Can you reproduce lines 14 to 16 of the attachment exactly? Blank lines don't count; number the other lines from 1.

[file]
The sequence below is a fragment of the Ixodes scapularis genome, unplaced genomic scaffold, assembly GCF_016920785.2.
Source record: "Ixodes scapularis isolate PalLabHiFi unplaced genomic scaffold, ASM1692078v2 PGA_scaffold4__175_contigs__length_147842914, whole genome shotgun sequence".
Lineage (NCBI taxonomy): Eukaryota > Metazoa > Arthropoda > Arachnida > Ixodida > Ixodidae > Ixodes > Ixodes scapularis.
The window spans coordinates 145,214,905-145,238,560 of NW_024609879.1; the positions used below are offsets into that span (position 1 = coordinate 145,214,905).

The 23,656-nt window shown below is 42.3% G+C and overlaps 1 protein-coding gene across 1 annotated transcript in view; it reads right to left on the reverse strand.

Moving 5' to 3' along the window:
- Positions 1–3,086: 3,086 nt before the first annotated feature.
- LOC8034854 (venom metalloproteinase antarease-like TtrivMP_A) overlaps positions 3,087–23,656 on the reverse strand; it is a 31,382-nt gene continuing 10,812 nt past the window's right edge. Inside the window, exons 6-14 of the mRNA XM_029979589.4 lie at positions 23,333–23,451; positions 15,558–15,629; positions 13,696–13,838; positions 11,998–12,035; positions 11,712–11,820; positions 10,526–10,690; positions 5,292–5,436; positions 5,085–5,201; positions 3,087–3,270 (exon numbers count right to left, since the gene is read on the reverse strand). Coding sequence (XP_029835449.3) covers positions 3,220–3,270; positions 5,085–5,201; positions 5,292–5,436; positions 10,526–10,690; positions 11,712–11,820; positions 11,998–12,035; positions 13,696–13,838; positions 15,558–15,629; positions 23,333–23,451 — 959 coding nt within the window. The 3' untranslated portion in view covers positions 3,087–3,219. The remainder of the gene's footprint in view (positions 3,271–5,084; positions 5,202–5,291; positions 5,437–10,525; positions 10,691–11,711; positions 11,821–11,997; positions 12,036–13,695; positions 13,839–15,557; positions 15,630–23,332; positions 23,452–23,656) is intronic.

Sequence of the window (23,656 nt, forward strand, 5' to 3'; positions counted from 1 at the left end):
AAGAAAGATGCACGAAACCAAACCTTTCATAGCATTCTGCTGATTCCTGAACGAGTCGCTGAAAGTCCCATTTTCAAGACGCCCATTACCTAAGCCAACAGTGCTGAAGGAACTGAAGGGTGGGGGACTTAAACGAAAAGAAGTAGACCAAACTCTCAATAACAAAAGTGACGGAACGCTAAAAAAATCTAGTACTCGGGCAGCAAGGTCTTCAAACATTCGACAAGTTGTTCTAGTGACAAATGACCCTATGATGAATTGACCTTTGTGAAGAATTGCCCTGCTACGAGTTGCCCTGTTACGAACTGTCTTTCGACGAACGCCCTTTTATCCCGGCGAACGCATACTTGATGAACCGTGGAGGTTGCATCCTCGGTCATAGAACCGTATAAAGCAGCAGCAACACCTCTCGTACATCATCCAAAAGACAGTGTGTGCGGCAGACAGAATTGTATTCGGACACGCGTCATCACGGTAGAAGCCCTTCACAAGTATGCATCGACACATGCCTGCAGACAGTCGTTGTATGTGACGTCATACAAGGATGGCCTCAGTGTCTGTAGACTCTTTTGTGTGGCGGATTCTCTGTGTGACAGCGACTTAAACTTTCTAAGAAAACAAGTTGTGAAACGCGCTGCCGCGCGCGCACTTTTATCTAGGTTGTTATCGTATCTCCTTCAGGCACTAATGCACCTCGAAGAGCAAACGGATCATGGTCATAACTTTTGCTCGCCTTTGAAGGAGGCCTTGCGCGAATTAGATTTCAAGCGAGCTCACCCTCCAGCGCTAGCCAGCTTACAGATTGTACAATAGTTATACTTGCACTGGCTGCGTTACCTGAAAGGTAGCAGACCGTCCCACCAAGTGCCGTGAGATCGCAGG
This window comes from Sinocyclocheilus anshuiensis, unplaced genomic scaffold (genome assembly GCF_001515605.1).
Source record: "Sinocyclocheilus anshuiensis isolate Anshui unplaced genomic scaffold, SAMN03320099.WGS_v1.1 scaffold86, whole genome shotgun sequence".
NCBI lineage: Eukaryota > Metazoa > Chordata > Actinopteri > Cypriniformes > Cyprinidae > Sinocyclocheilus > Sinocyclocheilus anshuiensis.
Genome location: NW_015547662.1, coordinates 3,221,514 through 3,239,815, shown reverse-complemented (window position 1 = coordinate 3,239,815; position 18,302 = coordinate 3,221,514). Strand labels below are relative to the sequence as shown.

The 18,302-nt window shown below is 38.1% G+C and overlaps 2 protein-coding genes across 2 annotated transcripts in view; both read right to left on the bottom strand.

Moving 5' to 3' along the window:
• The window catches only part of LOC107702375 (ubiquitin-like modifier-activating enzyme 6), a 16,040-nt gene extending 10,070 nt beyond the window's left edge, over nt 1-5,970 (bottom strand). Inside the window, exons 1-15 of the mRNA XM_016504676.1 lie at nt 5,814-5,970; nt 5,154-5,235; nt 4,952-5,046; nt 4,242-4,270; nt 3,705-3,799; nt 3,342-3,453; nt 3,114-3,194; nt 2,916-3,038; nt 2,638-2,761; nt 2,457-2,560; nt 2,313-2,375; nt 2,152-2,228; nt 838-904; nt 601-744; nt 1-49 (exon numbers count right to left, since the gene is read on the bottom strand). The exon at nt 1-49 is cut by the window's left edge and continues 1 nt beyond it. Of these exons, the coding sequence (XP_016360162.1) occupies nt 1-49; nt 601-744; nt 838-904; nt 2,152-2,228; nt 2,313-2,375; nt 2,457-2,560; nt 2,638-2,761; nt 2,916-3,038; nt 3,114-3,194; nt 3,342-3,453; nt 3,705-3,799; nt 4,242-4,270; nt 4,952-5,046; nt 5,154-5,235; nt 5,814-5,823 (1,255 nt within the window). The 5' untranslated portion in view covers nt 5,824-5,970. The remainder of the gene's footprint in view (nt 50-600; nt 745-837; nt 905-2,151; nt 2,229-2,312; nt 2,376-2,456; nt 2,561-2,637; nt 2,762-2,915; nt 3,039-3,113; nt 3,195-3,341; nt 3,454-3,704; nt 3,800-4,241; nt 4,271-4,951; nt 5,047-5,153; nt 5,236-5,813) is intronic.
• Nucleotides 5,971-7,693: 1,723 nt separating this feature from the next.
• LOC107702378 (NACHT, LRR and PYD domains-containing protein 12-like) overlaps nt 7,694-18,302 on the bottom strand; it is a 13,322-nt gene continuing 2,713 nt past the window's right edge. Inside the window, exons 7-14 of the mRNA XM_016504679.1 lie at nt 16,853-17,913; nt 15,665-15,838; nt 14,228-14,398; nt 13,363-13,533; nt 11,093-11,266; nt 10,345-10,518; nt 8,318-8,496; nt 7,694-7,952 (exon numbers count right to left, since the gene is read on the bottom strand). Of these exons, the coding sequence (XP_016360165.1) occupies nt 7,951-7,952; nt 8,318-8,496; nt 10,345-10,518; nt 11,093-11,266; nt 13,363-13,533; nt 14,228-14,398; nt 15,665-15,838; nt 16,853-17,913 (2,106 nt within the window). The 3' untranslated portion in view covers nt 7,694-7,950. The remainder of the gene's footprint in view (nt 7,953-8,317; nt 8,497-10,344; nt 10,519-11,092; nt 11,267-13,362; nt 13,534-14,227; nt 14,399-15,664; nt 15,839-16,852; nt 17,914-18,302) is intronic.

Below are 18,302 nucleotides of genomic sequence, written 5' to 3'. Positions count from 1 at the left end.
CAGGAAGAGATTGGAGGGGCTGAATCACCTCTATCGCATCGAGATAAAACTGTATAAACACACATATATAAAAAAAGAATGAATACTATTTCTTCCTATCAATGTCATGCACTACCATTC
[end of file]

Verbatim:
Genome location: NW_015547662.1, coordinates 3,221,514 through 3,239,815, shown reverse-complemented (window position 1 = coordinate 3,239,815; position 18,302 = coordinate 3,221,514). Strand labels below are relative to the sequence as shown.

The 18,302-nt window shown below is 38.1% G+C and overlaps 2 protein-coding genes across 2 annotated transcripts in view; both read right to left on the bottom strand.

Moving 5' to 3' along the window: